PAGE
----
Where do you want to fly?

The fried chicken wasn’t selling, the cash registers weren’t ringing, and the boss was coming.

Earl Springer needed a plan.

What he and his team came up with at a Sheetz store in Williamsport changed the future of that store — and the whole company.

Springer and his crew hit upon made-to-order sandwiches. In the 30-plus years since, “MTO” has become a staple for the mid-Atlantic convenience store chain. It also has helped serve up some industry-leading moves, such as touch-screen technology.

Sheetz, a family-owned company based in Altoona, Pa., has some 600 locations in Pennsylvania, Maryland, Virginia, West Virginia, Ohio and North Carolina. It employs more than 17,000 people and serves 1.5 million customers a day.

Springer, of Martinsburg, W.Va., joined the company in 1983. He holds bachelor’s and master’s degrees in human resource management and is the company’s manager of employee programs. He takes care of things like educational reimbursements and recognition efforts for the company’s 18,000-plus employees. and Sheetz has consistently rated high on “best places to work” lists.

But in 1986, Springer was managing a store in Williamsport and shaking his head over the financial reports.

The store was one of five that was selling fried chicken as a test product. But in the winter months, Springer said, the chicken wasn’t selling. Having to toss out unsold food added insult to the injury.

In late January, Steve Sheetz, president and CEO of the company, was on his way to Williamsport for a store visit. Springer knew the boss wouldn’t like what he saw.

“The (financial) statement was not pretty,” he recalled.

So Springer gathered his staff, which numbered about 15 people, and did some serious thinking.

“All of our stores had delis at the time. and we had slicers,” he said.

“Hagerstown at that time was blessed, and still is, with good sub shops,” he added, mentioning eateries like Hartle’s Subs.

Springer and his crew bought some subs.

“We weighed and measured them,” he said. “We took them apart.”

Springer and his crew decided to set their product apart in two ways. One, their store was open 24/7, which was rare at the time. and two, rather than offering a rigid menu, they would let customers choose what they wanted on their sandwiches.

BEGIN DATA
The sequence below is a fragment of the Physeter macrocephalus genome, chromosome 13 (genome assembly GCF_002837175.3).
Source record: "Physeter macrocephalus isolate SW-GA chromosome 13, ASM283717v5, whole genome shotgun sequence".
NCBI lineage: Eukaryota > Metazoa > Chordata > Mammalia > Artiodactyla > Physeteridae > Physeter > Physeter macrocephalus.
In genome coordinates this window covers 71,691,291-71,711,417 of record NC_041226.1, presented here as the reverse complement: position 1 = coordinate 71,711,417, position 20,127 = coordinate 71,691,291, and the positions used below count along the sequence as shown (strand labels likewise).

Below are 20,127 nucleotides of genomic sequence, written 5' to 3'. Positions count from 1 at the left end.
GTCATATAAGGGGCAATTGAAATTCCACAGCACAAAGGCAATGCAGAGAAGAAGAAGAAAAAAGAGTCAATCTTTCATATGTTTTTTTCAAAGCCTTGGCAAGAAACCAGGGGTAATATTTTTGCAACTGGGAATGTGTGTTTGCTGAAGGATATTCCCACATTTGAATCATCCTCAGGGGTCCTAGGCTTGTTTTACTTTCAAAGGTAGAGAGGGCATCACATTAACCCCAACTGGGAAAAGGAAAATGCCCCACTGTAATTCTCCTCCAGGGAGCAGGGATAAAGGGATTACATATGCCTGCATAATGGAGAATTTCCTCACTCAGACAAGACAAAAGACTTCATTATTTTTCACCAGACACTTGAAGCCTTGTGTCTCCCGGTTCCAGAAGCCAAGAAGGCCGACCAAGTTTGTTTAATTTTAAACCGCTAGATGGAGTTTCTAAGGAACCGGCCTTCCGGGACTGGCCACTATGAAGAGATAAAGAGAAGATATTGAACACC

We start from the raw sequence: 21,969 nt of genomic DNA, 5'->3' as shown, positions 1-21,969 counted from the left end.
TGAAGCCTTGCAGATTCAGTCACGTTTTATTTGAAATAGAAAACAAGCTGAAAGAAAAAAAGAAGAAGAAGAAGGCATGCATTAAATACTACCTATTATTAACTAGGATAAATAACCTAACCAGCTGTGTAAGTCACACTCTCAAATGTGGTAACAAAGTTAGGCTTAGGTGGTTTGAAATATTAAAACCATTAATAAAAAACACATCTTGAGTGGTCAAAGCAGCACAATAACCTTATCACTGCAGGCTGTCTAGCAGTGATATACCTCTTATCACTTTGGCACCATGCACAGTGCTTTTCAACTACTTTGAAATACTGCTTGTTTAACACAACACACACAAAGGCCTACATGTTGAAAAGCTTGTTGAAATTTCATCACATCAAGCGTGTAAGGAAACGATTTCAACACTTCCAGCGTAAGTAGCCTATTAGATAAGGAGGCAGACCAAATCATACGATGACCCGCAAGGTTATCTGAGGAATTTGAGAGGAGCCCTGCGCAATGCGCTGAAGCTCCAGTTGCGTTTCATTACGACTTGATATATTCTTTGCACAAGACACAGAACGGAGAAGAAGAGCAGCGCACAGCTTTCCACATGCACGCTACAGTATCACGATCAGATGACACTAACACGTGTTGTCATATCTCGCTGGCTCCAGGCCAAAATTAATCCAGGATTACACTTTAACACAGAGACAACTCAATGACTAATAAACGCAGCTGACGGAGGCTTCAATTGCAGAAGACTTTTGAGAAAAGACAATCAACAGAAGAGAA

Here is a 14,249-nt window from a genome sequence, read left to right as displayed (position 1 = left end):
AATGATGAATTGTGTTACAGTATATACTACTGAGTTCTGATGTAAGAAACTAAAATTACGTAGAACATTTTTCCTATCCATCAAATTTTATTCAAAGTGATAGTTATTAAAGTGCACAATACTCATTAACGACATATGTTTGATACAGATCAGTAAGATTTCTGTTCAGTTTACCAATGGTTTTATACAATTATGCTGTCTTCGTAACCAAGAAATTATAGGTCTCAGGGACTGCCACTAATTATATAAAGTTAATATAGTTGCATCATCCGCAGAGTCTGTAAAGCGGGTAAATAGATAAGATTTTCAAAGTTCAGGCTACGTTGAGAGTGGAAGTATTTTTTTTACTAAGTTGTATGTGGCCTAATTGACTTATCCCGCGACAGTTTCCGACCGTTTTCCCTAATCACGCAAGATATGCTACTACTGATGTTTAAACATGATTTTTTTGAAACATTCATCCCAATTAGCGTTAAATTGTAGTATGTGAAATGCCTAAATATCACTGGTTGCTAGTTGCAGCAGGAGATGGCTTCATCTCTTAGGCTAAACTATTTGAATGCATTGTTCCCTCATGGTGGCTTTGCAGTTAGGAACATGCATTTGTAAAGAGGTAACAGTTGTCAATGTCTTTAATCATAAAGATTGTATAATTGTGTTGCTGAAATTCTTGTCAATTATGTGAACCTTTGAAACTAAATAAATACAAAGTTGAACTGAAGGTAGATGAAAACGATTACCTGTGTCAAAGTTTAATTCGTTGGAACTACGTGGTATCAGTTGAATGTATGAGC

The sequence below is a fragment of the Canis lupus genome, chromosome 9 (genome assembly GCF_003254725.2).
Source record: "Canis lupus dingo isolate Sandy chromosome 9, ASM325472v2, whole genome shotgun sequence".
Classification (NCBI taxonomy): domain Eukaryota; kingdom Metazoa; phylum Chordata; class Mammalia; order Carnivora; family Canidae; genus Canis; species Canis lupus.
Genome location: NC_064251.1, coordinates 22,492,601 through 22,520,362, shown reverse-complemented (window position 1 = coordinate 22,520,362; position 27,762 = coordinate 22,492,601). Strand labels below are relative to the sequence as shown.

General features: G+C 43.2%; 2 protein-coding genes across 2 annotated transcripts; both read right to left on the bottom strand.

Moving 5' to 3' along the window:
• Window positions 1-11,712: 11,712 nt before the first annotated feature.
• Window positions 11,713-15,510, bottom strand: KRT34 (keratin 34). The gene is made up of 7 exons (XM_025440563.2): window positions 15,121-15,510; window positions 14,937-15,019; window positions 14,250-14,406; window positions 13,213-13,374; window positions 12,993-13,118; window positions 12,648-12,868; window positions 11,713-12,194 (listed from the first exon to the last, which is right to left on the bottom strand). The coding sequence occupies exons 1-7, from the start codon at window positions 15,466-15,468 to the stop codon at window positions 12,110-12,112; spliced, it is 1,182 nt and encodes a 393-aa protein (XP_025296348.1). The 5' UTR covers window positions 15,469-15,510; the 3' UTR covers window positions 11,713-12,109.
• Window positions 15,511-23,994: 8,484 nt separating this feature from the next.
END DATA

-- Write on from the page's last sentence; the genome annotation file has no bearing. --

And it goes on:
They also developed an ordering system, using paper and small pencils.

As Springer predicted, when Steve Sheetz arrived in Williamsport, the CEO wasn’t exactly elated with the financial figures.

“He questioned if I was brain dead,” Springer said with a laugh.

Springer outlined the made-to-order idea and said all he needed was an $1,100 sandwich preparation unit. Steve Sheetz decided to make that investment.

“The first week, it wasn’t stellar,” Springer said, because the staff members had to put most of their time into the getting the system up and running. The second week, they put more effort into marketing.

“The next week, sales really took off and they really continued to grow,” Springer recalled.

The company expanded the concept to 11 other stores. Those locations “just rocketed with sales,” he said.

Soon the company expanded the made-to-order concept to all of its stores. and in the early 1990s, Sheetz began using a touch-screen ordering system that gave customers even more control.

“We got a 10-percent bump when we put in the electronic stuff,” Springer said.

Springer credits another Sheetz employee, Jeff Wild, who worked in marketing, for coming up with “MTO.”

“He had this epiphany sitting behind a cable (television) truck in traffic,” Springer said.

Written across the back of that truck were ads for two cable channels: MTV and HBO.

“MTO” is now a registered trademark for Sheetz.

Adam Sheetz, who was recently named vice president of operations for the company, talked about Springer’s innovation when he was in Hagerstown in October 2017. He used it as an example of how companies have to continue to innovate to thrive.

After the presentation, he said, “The vision of Sheetz is to build the company that will put Sheetz as we know it today out of business.”

To that end, he said, the company continually reviews trends. For example, he said, fuel sales are not growing, so Sheetz has made some adjustments. The company has opened a few stores that don’t have fuel pumps, and it has rebuilt others to put more of an emphasis on food.